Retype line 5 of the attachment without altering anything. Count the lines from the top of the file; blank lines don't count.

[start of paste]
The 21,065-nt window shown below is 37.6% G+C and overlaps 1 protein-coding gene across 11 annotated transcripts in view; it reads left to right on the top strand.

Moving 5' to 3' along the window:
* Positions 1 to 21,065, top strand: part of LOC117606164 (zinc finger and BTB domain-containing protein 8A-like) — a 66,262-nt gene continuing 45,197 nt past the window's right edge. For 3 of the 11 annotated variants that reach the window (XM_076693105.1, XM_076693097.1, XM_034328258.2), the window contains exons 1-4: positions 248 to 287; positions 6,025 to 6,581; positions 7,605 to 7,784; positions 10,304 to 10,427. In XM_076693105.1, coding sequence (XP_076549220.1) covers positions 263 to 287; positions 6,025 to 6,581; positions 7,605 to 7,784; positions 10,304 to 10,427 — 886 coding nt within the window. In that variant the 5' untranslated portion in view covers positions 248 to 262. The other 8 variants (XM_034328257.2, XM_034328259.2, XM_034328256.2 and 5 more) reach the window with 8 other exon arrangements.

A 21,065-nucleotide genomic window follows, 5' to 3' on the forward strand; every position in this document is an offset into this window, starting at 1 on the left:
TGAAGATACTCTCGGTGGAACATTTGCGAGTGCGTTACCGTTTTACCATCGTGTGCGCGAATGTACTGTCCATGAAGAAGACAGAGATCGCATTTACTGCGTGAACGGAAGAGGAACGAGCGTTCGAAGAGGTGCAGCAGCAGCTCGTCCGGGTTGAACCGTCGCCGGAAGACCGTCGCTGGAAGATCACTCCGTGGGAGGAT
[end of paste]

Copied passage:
TGAAGATACTCTCGGTGGAACATTTGCGAGTGCGTTACCGTTTTACCATCGTGTGCGCGAATGTACTGTCCATGAAGAAGACAGAGATCGCATTTACTGCGTGAACGGAAGAGGAACGAGCGTTCGAAGAGGTGCAGCAGCAGCTCGTCCGGGTTGAACCGTCGCCGGAAGACCGTCGCTGGAAGATCACTCCGTGGGAGGAT